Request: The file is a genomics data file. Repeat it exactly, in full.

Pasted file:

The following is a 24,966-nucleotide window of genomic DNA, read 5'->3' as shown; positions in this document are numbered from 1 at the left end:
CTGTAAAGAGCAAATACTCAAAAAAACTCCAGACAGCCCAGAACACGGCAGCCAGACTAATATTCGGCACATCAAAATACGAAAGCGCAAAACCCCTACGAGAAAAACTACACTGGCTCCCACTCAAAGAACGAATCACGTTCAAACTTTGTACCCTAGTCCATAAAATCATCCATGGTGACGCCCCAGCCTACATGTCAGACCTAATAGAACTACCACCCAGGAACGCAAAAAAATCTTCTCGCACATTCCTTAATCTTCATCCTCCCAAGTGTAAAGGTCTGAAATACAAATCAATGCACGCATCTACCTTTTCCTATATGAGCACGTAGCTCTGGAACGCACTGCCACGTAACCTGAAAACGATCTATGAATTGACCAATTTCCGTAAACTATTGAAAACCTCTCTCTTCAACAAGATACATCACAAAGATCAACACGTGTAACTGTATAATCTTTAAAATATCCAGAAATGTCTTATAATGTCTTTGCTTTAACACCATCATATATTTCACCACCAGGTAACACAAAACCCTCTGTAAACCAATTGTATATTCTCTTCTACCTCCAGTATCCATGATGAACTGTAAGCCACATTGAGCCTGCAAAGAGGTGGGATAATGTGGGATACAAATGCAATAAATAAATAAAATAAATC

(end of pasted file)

The following is a 24,966-nucleotide window of genomic DNA, read 5'->3' as shown; positions in this document are numbered from 1 at the left end:
CTGTAAAGAGCAAATACTCAAAAAAACTCCAGACAGCCCAGAACACGGCAGCCAGACTAATATTCGGCACATCAAAATACGAAAGCGCAAAACCCCTACGAGAAAAACTACACTGGCTCCCACTCAAAGAACGAATCACGTTCAAACTTTGTACCCTAGTCCATAAAATCATCCATGGTGACGCCCCAGCCTACATGTCAGACCTAATAGAACTACCACCCAGGAACGCAAAAAAATCTTCTCGCACATTCCTTAATCTTCATCCTCCCAAGTGTAAAGGTCTGAAATACAAATCAATGCACGCATCTACCTTTTCCTATATGAGCACGTAGCTCTGGAACGCACTGCCACGTAACCTGAAAACGATCTATGAATTGACCAATTTCCGTAAACTATTGAAAACCTCTCTCTTCAACAAGATACATCACAAAGATCAACACGTGTAACTGTATAATCTTTAAAATATCCAGAAATGTCTTATAATGTCTTTGCTTTAACACCATCATATATTTCACCACCAGGTAACACAAAACCCTCTGTAAACCAATTGTATATTCTCTTCTACCTCCAGTATCCATGATGAACTGTAAGCCACATTGAGCCTGCAAAGAGGTGGGATAATGTGGGATACAAATGCAATAAATAAATAAAATAAATC